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THE FREE PRESS Thursday, April 16, 2015

d is tr i c t o f spa rwo o d Box 520, 136 Spruce Avenue, Sparwood, BC V0B 2G0 Phone: 250.425.6271 | Fax: 250.425.7277 Email: sparwood@sparwood.ca

www.sparwood.ca

Upcoming Meetings of Council Monday, April 20 Tuesday, April 21 Monday, April 27 Monday, May 4

(in Council Chambers)

Regular Meeting at 7:00 pm Special Budget Meeting at 9:00 am Committee of the Whole Meeting at 1:00 pm NOTE TIME CHANGE Regular Meeting at 1:00 pm

How Are We Doing?

The District of Sparwood is seeking feedback from the public on the performance of civic services and the overall quality of life in Sparwood. These survey results will be used for future strategic planning and as performance measures within the Annual Municipal Report. The survey will be available both online through the District’s website (www.sparwood.ca) and shall be distributed to all households in Sparwood through Canada Post. We ask that you take a few minutes of your time to complete the questionnaire as your opinions are very important to us! The deadline to submit your feedback is May 1, 2015.

Be a Sparwood Superhero! April 25 Starting at 9 am

Let’s work together to clean up the litter in Sparwood! BBQ Lunch for participants!

Bags and gloves are available from the District Main Office (136 Spruce Ave) or Recreation Centre (367 Pine Ave) until Friday, April 24.

On Saturday, April 25 you can pick up your supplies from the East Kootenay Community Credit Union Sparwood Branch (124 Aspen Drive) starting at 9 am. To Register a group or as an individual, contact Nelson Wight at 250.425.6828 or email nwight@sparwood.ca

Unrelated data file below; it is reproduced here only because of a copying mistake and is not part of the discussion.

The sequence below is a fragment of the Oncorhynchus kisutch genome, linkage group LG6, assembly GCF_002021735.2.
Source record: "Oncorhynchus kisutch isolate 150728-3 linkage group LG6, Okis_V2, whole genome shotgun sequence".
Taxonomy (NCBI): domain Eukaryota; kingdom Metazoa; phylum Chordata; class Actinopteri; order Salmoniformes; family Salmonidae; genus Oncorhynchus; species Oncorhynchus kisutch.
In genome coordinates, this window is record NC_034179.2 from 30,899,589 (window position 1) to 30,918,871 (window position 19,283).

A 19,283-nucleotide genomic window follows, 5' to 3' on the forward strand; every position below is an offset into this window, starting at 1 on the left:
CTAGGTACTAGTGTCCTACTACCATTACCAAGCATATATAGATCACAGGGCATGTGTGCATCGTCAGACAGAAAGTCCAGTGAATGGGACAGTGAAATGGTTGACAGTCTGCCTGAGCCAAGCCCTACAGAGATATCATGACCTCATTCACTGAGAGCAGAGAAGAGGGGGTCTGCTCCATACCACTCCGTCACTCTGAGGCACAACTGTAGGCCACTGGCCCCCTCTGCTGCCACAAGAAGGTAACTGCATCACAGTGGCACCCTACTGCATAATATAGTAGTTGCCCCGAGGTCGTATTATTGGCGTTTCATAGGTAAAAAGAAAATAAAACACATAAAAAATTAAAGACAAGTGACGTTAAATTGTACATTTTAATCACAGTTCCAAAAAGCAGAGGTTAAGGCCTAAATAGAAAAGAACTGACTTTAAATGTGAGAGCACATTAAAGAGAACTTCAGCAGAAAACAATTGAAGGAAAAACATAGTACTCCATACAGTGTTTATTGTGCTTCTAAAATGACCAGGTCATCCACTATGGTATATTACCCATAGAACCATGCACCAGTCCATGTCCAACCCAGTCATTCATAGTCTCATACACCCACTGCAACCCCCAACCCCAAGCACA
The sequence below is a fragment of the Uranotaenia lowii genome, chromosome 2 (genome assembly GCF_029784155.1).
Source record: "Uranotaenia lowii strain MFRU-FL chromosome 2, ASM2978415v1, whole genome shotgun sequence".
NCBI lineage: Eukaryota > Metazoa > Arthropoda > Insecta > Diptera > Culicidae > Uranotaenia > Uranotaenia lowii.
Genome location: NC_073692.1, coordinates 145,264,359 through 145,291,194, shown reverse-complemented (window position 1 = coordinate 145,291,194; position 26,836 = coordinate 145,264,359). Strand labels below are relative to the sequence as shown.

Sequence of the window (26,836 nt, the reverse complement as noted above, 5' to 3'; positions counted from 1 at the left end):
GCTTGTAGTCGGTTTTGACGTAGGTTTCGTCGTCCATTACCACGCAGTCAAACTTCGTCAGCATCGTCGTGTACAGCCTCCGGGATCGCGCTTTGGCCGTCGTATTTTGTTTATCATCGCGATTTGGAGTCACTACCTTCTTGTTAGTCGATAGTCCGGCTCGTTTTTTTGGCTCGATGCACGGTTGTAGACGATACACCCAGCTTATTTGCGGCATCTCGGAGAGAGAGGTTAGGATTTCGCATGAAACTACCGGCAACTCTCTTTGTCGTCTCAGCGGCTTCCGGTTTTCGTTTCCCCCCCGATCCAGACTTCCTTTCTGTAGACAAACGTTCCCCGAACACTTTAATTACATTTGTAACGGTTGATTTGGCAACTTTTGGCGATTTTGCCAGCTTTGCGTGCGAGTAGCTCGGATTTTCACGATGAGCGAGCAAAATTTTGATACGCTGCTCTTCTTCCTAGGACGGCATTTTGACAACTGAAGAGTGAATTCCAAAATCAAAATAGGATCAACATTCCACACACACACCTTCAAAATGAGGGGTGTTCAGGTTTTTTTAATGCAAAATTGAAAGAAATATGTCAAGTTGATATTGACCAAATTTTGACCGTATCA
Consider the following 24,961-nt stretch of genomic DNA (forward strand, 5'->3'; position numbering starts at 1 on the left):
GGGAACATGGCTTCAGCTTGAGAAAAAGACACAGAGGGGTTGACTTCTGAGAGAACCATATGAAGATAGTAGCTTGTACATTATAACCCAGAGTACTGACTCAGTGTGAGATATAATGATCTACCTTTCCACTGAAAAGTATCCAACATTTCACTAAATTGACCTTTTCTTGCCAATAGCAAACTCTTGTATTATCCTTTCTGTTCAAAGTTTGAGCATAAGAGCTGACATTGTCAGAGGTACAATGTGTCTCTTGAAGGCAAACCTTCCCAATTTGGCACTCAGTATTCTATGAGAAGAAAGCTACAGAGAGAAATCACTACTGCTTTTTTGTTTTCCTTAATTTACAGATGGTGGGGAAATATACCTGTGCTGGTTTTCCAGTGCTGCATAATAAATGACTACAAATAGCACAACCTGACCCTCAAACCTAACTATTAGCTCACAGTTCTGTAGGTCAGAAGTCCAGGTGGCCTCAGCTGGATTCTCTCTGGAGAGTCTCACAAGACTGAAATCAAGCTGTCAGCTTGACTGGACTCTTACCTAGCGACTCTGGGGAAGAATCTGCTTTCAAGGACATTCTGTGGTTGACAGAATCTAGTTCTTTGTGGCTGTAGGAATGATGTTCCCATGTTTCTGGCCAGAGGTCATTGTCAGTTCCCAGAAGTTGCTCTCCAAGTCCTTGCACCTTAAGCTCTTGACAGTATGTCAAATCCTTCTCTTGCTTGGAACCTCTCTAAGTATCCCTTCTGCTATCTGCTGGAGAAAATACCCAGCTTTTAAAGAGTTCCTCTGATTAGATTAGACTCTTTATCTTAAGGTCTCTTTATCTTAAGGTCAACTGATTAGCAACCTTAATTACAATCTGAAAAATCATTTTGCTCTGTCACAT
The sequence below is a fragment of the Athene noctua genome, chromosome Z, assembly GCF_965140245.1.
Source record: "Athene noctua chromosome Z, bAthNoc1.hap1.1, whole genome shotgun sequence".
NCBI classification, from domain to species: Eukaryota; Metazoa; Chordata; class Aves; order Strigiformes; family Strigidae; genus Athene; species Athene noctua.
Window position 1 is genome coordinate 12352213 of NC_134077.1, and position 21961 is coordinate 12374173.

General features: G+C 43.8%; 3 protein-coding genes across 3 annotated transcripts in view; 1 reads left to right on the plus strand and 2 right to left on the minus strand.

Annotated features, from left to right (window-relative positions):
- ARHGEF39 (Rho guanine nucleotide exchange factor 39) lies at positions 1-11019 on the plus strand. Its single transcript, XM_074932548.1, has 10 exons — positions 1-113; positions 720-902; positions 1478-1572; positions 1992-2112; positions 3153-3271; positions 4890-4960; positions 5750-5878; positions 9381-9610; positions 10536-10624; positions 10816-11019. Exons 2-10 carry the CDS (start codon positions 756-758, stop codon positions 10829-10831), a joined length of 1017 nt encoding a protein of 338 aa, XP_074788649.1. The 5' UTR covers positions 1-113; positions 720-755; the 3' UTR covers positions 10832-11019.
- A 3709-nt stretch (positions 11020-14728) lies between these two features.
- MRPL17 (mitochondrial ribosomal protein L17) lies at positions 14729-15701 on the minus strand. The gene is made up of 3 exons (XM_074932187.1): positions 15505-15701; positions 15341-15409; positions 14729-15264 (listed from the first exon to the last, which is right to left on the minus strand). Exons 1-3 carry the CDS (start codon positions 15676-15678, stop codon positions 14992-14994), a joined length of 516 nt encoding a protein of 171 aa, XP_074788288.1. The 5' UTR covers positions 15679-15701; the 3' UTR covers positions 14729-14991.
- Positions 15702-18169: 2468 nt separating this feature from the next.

Notice of Public Hearing

NOTICE IS HEREBY GIVEN THAT a Public Hearing will be held on Monday, April 20, 2015 at 7:00 p.m. in Council Chambers, 136 Spruce Avenue, Sparwood, BC, to hear representations concerning Official Community Plan Bylaw 1165, 2015. Applicant: Property affected:

District of Sparwood All properties within the boundaries of the District of Sparwood

The Official Community Plan Bylaw 1165, 2015 will replace the current Official Community Plan Bylaw 869, 2002. The new Official Community Plan is a statement of objectives and policies to guide decisions on planning and land use management, within the District, respecting the purposes of local government. AT THE HEARING the public will be allowed to make representations to Council or present written submissions respecting matters contained in the proposed Bylaw and will be afforded a reasonable opportunity to be heard.

AND TAKE FURTHER NOTICE THAT a copy of the aforementioned “Official Community Plan Bylaw 1165, 2015” and related documents which have been or will be considered by Council may be inspected at the Municipal Office, 136 Spruce Avenue, Sparwood, B.C., from Wednesday, April 1, 2015 – Monday, April 20, 2015 during regular office hours of 8:30 a.m. - 4:00 p.m. local time, Monday to Friday. Written submissions may be sent to the District of Sparwood, Box 520, Sparwood, BC V0B 2G0 and will be accepted up to 4:00 pm on Monday, April 20, 2015 to ensure their availability to Council at the Public Hearing. Electronic submissions by email should be sent to sparwood@ sparwood.ca. Please note that due to potential email issues, all submissions sent by email should be confirmed by phone at the number listed below.